Last summer I went camping and ran out of clean water. I had to boil water and drink it without any treatment tablets. That evening, I had painful cramps in my stomach, and in my upper abdomen, under my ribcage. Since then, my digestion has been horrific. I have constant rank gas and bloating when eating foods I’ve never had a problem with before, even fruits and vegetables. I have been a big eater of probiotic foods, with no digestive disturbances. However, since this incident, any form of probiotic, whether from capsule or natural foods like sauerkraut or kimchi, gives me the worst gas and bloating I’ve ever had. I had parasite and bacterial stool testing done with my doctor, and I came up clear. I feel like I need antibiotics or something to clear whatever is going on with my digestive system, but I’m hesitant because I have had four rounds of antibiotics in 2017 from surgeries. I am worried about “beaver fever.” What do you recommend?

There are several infections one can get from drinking unprocessed water while camping. “Beaver fever” is a name for infection from the parasite Giardia lamblia, which is found in water where animals — especially beavers — are found.

It’s a reasonable thought — it’s one of the few waterborne infections that can persist for months. However, I think Giardia is unlikely. Symptoms from Giardia normally begin one to two weeks after exposure, and the parasites are killed very rapidly by boiling water.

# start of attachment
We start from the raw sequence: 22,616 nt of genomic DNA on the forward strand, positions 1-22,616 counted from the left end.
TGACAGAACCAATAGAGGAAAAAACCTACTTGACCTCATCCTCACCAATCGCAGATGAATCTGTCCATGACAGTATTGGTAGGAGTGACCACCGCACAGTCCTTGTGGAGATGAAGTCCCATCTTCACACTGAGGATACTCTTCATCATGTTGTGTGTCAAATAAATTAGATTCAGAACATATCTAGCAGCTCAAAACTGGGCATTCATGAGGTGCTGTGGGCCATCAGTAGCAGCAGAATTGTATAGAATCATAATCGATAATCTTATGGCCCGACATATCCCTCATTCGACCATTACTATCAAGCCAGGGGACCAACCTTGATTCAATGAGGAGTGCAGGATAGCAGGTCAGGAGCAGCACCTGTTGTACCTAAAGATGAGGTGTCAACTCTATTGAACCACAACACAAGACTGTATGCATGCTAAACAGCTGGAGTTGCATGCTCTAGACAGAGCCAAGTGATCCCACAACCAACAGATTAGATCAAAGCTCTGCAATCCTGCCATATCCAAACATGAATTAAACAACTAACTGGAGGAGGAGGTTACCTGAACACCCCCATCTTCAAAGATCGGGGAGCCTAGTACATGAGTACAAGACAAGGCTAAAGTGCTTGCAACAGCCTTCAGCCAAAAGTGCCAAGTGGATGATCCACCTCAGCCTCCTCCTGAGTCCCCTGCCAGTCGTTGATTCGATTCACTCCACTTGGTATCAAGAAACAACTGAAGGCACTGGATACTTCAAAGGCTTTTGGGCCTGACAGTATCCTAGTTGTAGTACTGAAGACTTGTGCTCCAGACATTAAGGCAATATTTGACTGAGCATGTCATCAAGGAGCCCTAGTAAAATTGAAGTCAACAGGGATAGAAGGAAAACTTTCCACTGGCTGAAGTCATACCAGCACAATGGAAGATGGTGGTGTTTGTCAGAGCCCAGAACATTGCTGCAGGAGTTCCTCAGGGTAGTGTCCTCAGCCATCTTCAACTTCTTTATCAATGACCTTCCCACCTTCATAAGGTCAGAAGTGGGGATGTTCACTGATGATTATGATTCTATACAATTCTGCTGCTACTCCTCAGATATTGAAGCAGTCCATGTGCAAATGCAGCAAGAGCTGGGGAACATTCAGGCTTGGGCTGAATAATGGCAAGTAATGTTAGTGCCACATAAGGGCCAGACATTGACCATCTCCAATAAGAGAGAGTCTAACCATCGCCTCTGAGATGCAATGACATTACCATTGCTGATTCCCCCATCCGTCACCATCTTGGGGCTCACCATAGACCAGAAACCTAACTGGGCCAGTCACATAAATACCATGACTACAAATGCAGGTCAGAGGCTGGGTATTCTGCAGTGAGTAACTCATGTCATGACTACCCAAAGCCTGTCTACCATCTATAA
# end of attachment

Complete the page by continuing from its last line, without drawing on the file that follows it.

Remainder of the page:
Your symptoms are very much like irritable bowel syndrome, and I do wonder if it might have been triggered by some event that day you were camping. Usually, three sets of cultures for parasites are done to make sure there isn’t an unwelcome guest in your intestine causing symptoms.

A gastroenterologist would be a good choice to help you track down an identifiable cause and to get some symptomatic relief. Antibiotics are not recommended without knowing what you are treating.

Seven years ago, I had a stroke. I was immediately put on Lipitor and Plavix. The statin drugs made my arms and shoulders ache, and the doctor tested me and found no reason for it. He said anecdotally that he had many patients who complained of the same thing. He then put me on fenofibrate. The pain stopped immediately. Now he says new research shows that any cholesterol-lowering drug makes the blood tests show lowered cholesterol levels, but it does not prevent heart attack or stroke. So, he took me off it. I wonder if you know anything about this study that said there was no benefit to taking statins. I did not really understand what he said.

It sounds like the message got a bit confused. The evidence that statin drugs reduce the risk of heart attack and stroke in people at high risk, such as those who have had a previous event, is very strong. However, the evidence for fibrate drugs, such as fenofibrate, is much weaker.

Statin drugs often cause some muscle aches. Pravastatin and fluvastatin are least likely to cause this problem, so it’s worth a try switching, in my opinion. Some people get relief from muscle aches with a CoQ10 supplement.

Dr. Keith Roach regrets that he is unable to answer individual letters, but will incorporate them in the column whenever possible. Readers may email questions to ToYourGoodHealth@med.cornell.edu. © 2019 North America Synd., Inc.

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